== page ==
The newest business school in the world is . . . an art school

In higher education, as in so many areas of public life today, trust is lacking. A recent Pew Research survey found that only half of Americans think higher education has a positive impact on our country, and more than a third think colleges and universities have negative effects. Even before the pandemic, the number of freshmen in the United States had begun to plateau, and COVID has accelerated this trend, with many choosing to forgo formal education and start their own businesses as soon as possible. Many are content with the immediate gratification of rather mundane jobs rather than the delayed gratification and lifetime financial reward of a career that requires degrees.

As a lifelong educator, I have observed firsthand the refusal of administrators and faculty to embrace change. This resistance to innovation, ironically enough, is particularly true in business education. A recent survey of employers by the Association of MBAs found that nearly half of corporate recruiters cite applicants’ “lack of creativity,” as well as resistance to new thinking. Creativity, in this context, means the ability to seek out new information, reframe problems as stories, express solutions seductively, and tolerate risk – abilities that do not always come easily to students. that revolve around business or engineering studies. If you want to generate new products and ideas, you need people who conjure up original concepts as naturally as they breathe.


When an interviewer asked shark tank Kevin O’Leary (aka “Mr. Wonderful”) what you have to study in college to become an entrepreneur, he said that three years ago he might have said engineering. “But I changed my mind,” he said. “Since the pandemic hit, the number one demand I have for my businesses is for people who can take the business concept and tell a story, produce video, do rich photography, create short videos […].” He goes on to say that he now pays his writers, videographers and photographers competitive six-figure salaries because they can solve business problems with highly specialized tools and creative thinking.

President Paula Wallace

I’ve seen this demand for imaginative solutions from business leaders for years in our university’s in-house research studio, where customers ask real-world questions of our students: How can we reach Gen Z customers? ? How to revive this range of products? How do we tell our story to different demographics? How can we attract diverse new recruits? This year alone, SCADpro’s customers include automotive (Ford, Volvo, Lexus, Firestone), airline (Delta, Gulfstream), technology (Google, HP), finance (Fidelity Investments, Capital One), l hotel industry (Marriott, MGM Resorts), and many others: Deloitte, Allstate, CBS, Lowe’s, Chanel, 3M, Staples, Nike, CBS, eBay and even World Wrestling Entertainment.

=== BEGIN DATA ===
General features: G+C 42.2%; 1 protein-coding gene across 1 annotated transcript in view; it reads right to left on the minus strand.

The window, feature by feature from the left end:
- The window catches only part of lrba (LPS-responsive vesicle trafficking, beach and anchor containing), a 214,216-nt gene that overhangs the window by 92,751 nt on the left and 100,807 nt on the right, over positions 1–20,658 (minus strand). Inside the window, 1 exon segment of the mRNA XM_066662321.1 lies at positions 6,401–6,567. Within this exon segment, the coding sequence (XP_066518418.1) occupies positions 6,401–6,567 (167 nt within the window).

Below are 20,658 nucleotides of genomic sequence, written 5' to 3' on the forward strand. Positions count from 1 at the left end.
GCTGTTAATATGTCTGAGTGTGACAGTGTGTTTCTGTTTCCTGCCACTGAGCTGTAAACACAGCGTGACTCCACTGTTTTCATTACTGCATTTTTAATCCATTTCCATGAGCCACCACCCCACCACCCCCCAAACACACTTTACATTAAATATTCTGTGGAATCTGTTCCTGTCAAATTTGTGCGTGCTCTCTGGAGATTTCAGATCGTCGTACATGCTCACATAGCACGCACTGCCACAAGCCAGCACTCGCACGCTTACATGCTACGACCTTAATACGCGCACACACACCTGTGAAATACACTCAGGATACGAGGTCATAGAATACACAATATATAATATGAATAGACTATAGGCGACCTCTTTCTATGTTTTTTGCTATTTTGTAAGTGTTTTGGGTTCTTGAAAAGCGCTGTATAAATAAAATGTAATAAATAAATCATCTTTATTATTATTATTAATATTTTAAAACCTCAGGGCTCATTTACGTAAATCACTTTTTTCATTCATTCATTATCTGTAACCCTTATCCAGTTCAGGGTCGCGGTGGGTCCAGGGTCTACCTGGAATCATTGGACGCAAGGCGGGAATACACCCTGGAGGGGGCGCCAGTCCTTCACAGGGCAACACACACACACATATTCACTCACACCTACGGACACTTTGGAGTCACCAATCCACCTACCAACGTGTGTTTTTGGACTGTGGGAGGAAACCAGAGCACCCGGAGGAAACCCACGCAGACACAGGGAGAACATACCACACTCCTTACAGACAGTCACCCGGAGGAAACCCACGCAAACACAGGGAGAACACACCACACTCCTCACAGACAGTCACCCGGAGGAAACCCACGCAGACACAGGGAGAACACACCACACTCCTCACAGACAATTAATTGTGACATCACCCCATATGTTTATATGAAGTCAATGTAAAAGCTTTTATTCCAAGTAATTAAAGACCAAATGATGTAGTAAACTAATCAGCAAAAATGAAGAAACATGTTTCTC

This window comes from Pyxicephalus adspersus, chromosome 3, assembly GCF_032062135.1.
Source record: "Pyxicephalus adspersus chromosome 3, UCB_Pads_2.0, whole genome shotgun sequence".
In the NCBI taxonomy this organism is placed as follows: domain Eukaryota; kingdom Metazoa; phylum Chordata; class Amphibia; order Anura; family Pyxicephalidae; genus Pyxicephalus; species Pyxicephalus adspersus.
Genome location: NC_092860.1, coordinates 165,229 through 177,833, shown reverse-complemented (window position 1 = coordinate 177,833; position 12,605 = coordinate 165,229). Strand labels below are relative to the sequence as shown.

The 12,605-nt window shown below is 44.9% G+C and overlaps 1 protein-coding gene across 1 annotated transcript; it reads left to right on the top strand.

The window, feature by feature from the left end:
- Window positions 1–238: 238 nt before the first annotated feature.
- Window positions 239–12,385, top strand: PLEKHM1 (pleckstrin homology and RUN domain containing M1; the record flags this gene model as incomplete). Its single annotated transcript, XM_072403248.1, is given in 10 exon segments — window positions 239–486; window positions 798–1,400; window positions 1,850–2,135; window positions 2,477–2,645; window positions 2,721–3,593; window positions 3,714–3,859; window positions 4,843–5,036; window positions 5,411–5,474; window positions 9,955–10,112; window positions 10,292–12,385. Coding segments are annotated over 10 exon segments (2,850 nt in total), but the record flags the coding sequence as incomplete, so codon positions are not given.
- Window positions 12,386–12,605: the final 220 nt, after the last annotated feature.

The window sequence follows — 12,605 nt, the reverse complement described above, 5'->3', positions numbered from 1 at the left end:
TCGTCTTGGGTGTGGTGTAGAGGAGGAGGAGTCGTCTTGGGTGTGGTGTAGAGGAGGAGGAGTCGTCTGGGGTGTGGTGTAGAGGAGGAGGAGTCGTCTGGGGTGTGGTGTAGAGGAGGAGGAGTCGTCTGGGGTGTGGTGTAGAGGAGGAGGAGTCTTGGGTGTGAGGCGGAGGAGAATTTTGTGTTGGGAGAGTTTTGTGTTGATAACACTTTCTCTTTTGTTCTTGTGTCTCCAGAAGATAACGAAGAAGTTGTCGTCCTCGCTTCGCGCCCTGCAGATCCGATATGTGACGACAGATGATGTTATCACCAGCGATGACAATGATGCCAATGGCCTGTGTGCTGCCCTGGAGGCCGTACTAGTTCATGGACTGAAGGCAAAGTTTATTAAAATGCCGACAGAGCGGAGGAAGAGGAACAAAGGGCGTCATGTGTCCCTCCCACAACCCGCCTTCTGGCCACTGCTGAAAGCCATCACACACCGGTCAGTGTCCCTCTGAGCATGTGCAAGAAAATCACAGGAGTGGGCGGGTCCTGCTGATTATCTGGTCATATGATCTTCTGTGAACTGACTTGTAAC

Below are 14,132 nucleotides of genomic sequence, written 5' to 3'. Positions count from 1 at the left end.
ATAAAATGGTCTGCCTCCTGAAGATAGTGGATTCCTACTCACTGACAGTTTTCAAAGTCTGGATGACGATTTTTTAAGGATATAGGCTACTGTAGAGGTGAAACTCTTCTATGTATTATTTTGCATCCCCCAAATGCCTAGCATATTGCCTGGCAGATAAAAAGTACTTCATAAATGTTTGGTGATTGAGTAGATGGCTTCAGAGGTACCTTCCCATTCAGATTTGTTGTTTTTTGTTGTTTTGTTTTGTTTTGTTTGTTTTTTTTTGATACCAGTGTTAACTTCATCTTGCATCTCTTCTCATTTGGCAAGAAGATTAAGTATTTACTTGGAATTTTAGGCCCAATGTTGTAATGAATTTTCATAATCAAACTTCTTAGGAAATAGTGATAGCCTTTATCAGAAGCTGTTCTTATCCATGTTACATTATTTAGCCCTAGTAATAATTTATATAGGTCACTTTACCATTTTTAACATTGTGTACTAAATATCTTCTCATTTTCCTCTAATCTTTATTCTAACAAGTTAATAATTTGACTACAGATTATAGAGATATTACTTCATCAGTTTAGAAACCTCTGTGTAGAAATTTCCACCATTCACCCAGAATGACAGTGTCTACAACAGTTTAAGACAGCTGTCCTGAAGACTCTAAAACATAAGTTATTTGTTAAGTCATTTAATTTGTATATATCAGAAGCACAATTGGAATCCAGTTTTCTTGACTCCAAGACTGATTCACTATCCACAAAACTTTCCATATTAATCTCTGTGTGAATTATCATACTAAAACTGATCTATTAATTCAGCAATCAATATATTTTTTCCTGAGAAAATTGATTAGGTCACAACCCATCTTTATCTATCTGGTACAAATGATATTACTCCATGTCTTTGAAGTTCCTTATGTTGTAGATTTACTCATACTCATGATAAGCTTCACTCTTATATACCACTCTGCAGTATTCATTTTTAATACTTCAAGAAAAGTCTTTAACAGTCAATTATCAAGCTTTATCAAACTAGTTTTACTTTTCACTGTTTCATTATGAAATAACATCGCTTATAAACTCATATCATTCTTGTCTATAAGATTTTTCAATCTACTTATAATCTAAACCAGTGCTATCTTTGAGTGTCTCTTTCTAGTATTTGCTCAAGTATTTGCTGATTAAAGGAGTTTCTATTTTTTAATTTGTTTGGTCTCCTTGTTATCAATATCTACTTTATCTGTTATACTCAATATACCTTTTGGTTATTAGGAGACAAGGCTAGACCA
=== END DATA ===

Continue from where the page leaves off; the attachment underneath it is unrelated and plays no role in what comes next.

These customers seek out SCAD because they are passionate about differentiating their products and services to gain a competitive advantage in the marketplace. Call us an “art school” if you want. For these companies, we are a school of invention. This fact about SCAD became so apparent a few years ago that we set up a fund to launch alumni businesses, investing $1.3 million to date in businesses valued at over $123 million. dollars.


Domenico De Sole

All this invention and entrepreneurship led to the next logical step: the launch of our own business school. You won’t find the word “administration” or “management” in its name. These words are too passive for what our graduates do and what the best companies in the world need. We call it the De Sole School of Business Innovation at SCAD, named after Domenico De Sole, the legendary guru who turned Gucci into a luxury powerhouse – and whose story is, in part, told in Ridley Scott’s Gucci House.

We’ve channeled our many ideas from thousands of partnerships with the world’s most admired companies into this new venture, where students combine creative talent with lessons in financial reporting, social analytics, branding, and more.

You won’t find the business leaders of tomorrow in old-fashioned business schools. You’ll find them in places where innovators apply research and data analytics to imaginative thinking to address pressing business challenges in the post-pandemic economy. Global business has changed during the pandemic, but not traditional business schools. Products, services, supply chains and brand strategies require leadership with a creative edge. This is exactly what the De Sole School of Business Innovation at SCAD does.

Paula Wallace is founder and president of the Savannah College of Art and Design

Kayleen C. Rice